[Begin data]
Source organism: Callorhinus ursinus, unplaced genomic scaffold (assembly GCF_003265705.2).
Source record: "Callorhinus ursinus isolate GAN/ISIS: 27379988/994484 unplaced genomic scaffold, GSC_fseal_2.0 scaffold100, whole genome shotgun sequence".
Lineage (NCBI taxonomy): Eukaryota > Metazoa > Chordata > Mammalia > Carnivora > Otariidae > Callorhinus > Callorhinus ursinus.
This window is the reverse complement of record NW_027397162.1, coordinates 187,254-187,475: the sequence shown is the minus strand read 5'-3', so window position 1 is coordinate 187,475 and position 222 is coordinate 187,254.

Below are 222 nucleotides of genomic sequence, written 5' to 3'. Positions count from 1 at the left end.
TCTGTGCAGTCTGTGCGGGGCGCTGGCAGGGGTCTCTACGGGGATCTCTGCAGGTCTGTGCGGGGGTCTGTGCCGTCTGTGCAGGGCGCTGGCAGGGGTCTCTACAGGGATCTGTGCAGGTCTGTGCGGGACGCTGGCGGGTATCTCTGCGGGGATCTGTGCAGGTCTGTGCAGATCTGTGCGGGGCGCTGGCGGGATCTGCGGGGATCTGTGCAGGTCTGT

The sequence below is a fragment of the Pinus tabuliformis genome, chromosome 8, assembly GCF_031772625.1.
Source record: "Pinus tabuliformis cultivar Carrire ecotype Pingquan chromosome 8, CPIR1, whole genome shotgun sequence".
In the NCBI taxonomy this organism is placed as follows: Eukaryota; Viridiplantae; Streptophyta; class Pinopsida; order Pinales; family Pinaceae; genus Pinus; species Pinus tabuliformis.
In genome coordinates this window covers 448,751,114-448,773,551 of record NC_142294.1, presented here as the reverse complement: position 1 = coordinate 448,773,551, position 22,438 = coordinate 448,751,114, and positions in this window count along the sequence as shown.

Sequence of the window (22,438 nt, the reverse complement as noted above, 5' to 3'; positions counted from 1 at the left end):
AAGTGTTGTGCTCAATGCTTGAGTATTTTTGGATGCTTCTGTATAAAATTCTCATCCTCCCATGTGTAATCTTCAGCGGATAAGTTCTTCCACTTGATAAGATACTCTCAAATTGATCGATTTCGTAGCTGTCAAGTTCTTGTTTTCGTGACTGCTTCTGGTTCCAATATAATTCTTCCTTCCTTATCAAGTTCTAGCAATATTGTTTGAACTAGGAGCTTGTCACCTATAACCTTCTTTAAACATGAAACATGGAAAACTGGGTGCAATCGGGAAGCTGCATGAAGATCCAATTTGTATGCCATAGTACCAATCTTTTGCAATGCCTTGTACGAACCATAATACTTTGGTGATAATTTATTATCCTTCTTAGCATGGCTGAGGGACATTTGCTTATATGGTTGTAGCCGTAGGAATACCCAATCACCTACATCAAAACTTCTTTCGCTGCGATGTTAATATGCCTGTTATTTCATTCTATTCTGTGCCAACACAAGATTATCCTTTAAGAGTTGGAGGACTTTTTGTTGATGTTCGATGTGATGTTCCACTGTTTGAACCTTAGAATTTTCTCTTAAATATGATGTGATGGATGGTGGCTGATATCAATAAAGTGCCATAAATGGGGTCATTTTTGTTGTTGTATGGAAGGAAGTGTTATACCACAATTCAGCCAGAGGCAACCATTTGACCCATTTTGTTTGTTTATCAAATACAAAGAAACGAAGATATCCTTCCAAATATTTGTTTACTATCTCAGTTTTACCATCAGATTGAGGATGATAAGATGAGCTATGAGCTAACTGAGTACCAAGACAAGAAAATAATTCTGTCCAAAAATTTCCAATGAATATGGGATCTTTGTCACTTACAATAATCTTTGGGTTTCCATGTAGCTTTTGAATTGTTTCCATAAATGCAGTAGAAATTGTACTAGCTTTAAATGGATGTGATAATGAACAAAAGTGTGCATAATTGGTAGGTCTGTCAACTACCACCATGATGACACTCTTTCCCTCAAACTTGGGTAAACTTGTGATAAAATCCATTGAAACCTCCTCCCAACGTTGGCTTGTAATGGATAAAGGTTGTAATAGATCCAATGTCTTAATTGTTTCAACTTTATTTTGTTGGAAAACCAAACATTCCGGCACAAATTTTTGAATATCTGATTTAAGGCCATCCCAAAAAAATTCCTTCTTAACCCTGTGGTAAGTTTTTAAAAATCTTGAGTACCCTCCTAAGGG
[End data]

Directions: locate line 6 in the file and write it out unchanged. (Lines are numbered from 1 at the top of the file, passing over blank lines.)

TCTGTGCAGTCTGTGCGGGGCGCTGGCAGGGGTCTCTACGGGGATCTCTGCAGGTCTGTGCGGGGGTCTGTGCCGTCTGTGCAGGGCGCTGGCAGGGGTCTCTACAGGGATCTGTGCAGGTCTGTGCGGGACGCTGGCGGGTATCTCTGCGGGGATCTGTGCAGGTCTGTGCAGATCTGTGCGGGGCGCTGGCGGGATCTGCGGGGATCTGTGCAGGTCTGT